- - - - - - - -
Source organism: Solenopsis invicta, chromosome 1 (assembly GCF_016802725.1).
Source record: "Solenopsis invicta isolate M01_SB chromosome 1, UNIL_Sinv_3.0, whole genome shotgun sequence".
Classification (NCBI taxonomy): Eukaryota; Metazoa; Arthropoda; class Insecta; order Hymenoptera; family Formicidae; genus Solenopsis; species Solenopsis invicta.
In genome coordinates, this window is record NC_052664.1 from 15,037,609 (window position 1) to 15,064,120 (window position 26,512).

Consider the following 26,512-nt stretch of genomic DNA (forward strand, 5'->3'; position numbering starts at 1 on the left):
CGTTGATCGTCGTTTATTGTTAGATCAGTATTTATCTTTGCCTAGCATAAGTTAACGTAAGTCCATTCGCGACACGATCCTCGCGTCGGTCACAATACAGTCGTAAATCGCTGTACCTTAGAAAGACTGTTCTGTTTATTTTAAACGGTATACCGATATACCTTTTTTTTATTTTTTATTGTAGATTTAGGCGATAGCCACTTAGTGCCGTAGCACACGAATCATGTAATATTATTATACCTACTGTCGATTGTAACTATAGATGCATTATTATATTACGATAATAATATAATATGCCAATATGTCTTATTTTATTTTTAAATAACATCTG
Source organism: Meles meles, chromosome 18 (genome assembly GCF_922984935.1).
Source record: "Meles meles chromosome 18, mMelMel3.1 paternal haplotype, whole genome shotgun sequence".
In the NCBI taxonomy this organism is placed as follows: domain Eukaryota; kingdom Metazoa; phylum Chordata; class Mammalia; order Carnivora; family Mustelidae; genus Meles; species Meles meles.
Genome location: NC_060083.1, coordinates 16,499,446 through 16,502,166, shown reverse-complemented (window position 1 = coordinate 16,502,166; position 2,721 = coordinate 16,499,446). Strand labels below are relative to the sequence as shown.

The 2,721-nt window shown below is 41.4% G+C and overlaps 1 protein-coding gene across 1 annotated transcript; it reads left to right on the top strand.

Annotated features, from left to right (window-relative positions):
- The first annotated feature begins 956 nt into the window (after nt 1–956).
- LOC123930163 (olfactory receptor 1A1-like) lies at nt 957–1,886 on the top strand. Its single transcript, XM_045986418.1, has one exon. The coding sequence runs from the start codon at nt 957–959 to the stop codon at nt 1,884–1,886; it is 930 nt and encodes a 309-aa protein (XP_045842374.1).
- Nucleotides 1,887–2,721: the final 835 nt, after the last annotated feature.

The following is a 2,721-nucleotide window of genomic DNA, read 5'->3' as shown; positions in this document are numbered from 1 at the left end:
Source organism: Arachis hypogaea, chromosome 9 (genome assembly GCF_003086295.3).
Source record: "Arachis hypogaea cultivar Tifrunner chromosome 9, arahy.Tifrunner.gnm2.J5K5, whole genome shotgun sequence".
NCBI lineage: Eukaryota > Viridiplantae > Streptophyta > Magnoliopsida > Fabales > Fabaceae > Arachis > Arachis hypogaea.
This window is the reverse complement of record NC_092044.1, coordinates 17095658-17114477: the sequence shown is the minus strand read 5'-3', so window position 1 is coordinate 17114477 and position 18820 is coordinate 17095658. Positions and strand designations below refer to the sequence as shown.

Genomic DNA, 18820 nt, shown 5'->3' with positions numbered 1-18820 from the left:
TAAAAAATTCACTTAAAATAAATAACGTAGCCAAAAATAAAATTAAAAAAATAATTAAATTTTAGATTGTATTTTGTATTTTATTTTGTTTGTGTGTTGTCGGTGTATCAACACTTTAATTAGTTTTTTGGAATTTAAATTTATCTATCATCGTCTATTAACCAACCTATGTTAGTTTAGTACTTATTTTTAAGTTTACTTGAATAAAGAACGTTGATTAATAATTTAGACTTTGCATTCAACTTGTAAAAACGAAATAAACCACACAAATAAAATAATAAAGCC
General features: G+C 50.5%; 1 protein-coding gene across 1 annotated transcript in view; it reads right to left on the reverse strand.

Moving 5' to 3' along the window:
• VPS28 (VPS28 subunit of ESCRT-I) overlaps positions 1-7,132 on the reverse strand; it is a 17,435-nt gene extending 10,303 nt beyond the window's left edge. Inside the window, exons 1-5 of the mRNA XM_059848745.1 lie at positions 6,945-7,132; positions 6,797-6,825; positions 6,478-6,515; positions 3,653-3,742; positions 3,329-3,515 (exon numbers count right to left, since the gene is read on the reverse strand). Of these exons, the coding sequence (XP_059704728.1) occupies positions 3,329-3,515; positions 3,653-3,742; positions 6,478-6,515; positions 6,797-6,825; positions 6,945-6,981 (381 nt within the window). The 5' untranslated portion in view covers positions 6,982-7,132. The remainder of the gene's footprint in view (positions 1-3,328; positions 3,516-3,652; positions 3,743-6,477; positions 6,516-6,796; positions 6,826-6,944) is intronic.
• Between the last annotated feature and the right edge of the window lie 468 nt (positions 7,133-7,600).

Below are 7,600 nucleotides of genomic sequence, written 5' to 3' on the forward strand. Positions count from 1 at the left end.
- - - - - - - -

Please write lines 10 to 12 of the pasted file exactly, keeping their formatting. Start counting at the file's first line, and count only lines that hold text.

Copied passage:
Genome location: NC_060083.1, coordinates 16,499,446 through 16,502,166, shown reverse-complemented (window position 1 = coordinate 16,502,166; position 2,721 = coordinate 16,499,446). Strand labels below are relative to the sequence as shown.

The 2,721-nt window shown below is 41.4% G+C and overlaps 1 protein-coding gene across 1 annotated transcript; it reads left to right on the top strand.

Annotated features, from left to right (window-relative positions):